Farmland in Maine. Photo by Ramona du Houx

August/September 2008

The LMF Grants will help support conservation of more than 36,000 acres of Maine’s best natural, recreational, and farm resources

Using funds approved by voters last fall, the Land for Maine’s Future board approved 46 land conservation projects across the entire state, including eight farms. In all, the projects, which range from the Middle Intervale Farm in Bethel to a key parcel inside the Colonial Pemaquid Historic Site in Bristol, will protect recreational opportunities, conserve wildlife habitat, and secure productive farmlands on over 36,000 acres. Twenty of these projects include coastal and shorefront properties. Several protect essential elements of important snowmobile routes and most include extensive hiking opportunities. In total, the board allocated $17 million, including $15 million for conservation and recreation projects and $2 million for farmland protection projects. With this action the LMF board has committed virtually all of its available funds for conservation and farmland protection.

“Land for Maine’s Future continues to serve a valuable role in the state by preserving some of our most treasured natural resources,” said Governor Baldacci. “The latest list of projects selected for conservation shows the importance of investing in and enhancing Maine’s competitive economic advantage, which is characterized by our Quality of Place. Land for Maine’s Future is part of our overall strategy to maintain our outstanding assets and qualities that will grow Maine’s economy now and into the future.”

“The real story here is the creativity and problem-solving skills of Maine citizens all over the state, who are working for a better future in their communities,” said LMF board Chairman George Lapointe. “The projects represent partnerships with local sporting groups, community endowments, towns, land trusts, and many others. They all understand and value the special relationship Mainers have with the wonderful working and wild lands of this state. I’m proud that this administration was able to advocate for a new LMF bond which Maine voters approved so decisively last fall.”


Cutting Hay in Maine. Photo by Ramona du Houx

“Funding for new rail-trail projects in Belfast and Piscataquis County builds on the remarkable success of rail trails across the state,” said Martha Freeman, board member and State Planning Office director. “The Land for Maine’s Future program is a great tool to build trails that get people outside and keep Maine people healthy and fit, while providing fresh, new destinations for tourists. The Governor’s Quality of Place Council recently called for more trail development statewide. We’re making that real.”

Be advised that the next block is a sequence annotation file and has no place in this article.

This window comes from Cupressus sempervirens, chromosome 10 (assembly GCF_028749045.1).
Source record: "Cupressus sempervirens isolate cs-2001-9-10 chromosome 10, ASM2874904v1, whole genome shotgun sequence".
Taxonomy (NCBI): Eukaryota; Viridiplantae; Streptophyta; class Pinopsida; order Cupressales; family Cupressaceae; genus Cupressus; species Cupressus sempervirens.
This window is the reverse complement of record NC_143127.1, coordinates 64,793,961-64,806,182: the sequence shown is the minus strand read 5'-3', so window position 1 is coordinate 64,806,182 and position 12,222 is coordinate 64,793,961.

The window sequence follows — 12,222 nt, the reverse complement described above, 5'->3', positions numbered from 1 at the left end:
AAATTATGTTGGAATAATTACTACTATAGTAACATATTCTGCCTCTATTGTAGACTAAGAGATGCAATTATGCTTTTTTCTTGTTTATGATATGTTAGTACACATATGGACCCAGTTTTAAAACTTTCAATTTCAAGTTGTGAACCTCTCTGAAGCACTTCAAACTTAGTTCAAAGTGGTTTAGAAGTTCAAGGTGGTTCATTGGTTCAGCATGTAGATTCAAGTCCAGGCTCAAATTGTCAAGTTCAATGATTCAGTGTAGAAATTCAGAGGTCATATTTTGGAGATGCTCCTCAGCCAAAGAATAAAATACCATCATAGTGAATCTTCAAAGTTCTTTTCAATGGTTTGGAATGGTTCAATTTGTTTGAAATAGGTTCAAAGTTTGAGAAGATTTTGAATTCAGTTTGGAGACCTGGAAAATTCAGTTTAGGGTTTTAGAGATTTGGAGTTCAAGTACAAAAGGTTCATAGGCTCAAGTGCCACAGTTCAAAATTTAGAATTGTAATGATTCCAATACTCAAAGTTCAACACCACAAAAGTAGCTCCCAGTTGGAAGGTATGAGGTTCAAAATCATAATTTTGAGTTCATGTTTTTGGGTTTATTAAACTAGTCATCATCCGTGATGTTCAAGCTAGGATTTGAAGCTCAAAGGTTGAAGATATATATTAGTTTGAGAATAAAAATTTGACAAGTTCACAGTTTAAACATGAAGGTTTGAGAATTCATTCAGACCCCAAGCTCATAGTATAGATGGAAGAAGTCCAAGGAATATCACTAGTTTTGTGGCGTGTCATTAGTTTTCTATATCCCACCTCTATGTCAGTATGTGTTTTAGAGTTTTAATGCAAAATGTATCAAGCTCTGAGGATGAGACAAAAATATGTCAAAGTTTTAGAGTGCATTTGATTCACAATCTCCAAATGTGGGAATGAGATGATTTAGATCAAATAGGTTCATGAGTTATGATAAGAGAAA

An addition to the state’s holdings in the Grafton Notch area will protect a key portion of the new Grafton Loop Trail, which draws visitors to the Western Mountains. The board supports the efforts of the Four Seasons Trail Association in Madawaska, which has been developing a cross-country ski, snowshoeing, mountain biking, and running center in northern Maine. Wildlife habitat will also get a boost with planned expansions of eight state-owned wildlife management areas and significant additions to ongoing efforts in the Kennebec River/Merrymeeting Bay estuary.


Kennebec River that flows to the sea. Photo by Ramona du Houx

“These projects represent strategic investments in Maine’s future,” said public board member Leon Gorman. “In addition to conserving important aspects of the state’s natural heritage, many of these projects will also contribute to Maine’s economic health. With tourism such a big and growing part of Maine’s businesses, these conserved lands are a part of the state’s economic infrastructure, right along with its roads, bridges, and power grid.” As an example, the Wabassus Lake project will protect miles of shoreline in the heart of the internationally famous Grand Lake Stream community of hunting and fishing guides, craftsmen, and sporting camp owners.

More that three quarters of the new projects are located in southern and coastal Maine towns, many of which are struggling with mounting development pressures and sprawl.

Patrick McGowan, commissioner, Maine Department of Conservation and board member, said, “LMF funding to expand the Kennebec Highlands between the Belgrade Lakes and Farmington adds momentum to the Bureau of Parks & Lands efforts to provide landscape-scale conservation of Maine’s most special places. Future generations will thank us for protecting these gems.”

Further north, LMF funding for the Millinocket Forest project provides financial momentum for the recent groundbreaking agreement between the state, snowmobile groups, local sportsmen, and private landowners northeast of Millinocket. This project conserves large blocks of economically important timberland, which will remain open for hunting, while also permanently protecting key north-south snowmobile trails.

Eight farmland protection projects will help to conserve 1,300 acres of excellent farmland, enabling these farmers to continue as important parts of their communities’ economy and cultural heritage.

Responding to total requests that exceeded available funds by 60 percent, the LMF board was challenged to meet the conservation needs of the state. “The board understands that it is taking a calculated risk,” said Tim Glidden, LMF director. “It is possible that some of these projects may struggle, due to reduced funding, but we hope that the strong partnerships supporting these projects will prevail.”

The Land for Maine’s Future program was created in 1987 in response to concerns over the loss of critical natural areas and wildlife habitat along with traditional access to undeveloped lands for hunting, fishing, and outdoor recreation. To date, the Land for Maine’s Future program has protected over 490,000 acres of Maine’s best recreational and natural areas.